Sam Billings came out to join Darren Stevens, who had made more than Northeast in their 82-run partnership. I had been impressed with Stevens’ intelligent aggression a couple of weeks before, as he saved the game against Essex (http://mylifeincricketscorecards.blogspot.co.nz/2013/10/kent-v-essex-st-lawrence-ground.html). Now he bustled once more. There was a cloud over Stevens this blue-sky day; he is being investigated over shenanigans in that mighty contest the Bangladesh T20. Not, let’s be clear, for match-fixing or accepting a brown paper bag with that intent, but for failing to report a shady approach. The worst case outcome would make this day in the sun his last, but then he’s the sort of player who always plays that way anyway.Billings supported Stevens well through a partnership of 71 in 17 overs until he chased a wide one from Smith to be caught behind by Davies. His self-recriminatory rant continued well after he returned to the rooms. 205 to win with only three fit men to follow the next man, 20-year-old Adam Ball.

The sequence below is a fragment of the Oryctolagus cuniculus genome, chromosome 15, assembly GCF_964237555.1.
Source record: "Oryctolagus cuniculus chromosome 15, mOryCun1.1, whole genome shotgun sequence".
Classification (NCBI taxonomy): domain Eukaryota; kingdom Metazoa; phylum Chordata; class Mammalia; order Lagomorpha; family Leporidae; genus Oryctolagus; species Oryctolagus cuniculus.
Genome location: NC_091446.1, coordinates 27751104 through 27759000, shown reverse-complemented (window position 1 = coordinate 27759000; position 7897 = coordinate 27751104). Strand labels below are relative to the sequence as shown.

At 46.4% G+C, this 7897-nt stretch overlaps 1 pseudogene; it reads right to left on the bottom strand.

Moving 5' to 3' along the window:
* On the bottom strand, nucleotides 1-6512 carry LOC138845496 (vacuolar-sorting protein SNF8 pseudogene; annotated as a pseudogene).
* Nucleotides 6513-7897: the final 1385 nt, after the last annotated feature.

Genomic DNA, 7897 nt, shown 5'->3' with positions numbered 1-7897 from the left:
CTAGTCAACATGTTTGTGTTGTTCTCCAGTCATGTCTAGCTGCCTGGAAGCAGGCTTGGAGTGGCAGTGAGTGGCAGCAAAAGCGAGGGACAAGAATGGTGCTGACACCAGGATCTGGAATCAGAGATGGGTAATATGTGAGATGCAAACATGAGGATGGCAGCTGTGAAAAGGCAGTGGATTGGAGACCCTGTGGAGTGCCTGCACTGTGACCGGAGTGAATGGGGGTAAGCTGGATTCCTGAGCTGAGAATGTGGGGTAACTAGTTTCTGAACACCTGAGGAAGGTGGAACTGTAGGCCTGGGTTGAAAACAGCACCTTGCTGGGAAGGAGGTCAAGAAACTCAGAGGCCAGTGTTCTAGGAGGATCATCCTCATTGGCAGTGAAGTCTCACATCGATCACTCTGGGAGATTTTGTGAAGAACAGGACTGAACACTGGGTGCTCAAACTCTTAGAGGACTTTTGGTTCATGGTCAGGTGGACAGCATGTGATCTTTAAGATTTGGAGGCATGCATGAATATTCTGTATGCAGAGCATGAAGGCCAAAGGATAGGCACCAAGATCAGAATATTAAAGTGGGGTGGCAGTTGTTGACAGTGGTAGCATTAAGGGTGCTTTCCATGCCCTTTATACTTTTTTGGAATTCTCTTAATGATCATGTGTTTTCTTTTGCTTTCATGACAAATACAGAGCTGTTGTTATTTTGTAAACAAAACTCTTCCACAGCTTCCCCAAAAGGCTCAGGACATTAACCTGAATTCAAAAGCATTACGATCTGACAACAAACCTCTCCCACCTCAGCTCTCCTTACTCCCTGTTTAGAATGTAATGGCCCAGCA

Stevens reached his century by tapping a full toss precariously close to mid on, the only false shot of his innings. It came from 111 balls and was a masterclass in matching the right shot to the right ball.
It is hard to identify the moment when the flame of hope began to flicker. Perhaps when the score passed 300 with no further loss. Stevens slowed down a little in this phase; moving from 100 to 150 took 71 balls with only two fours. Ball moved along at a similar pace, making his first half-century in first-class cricket. The county has abundant young talent, if only it can protect it from bigger clubs with deeper pockets.
By now it was clear that a draw had become the least likely result. If Kent were not bowled out, they would win. On the upper deck we began to shuffle to towards the edge of our padded seats. Then, a slight commotion in the rooms. Rob Key had arrived, ready to bat if needed.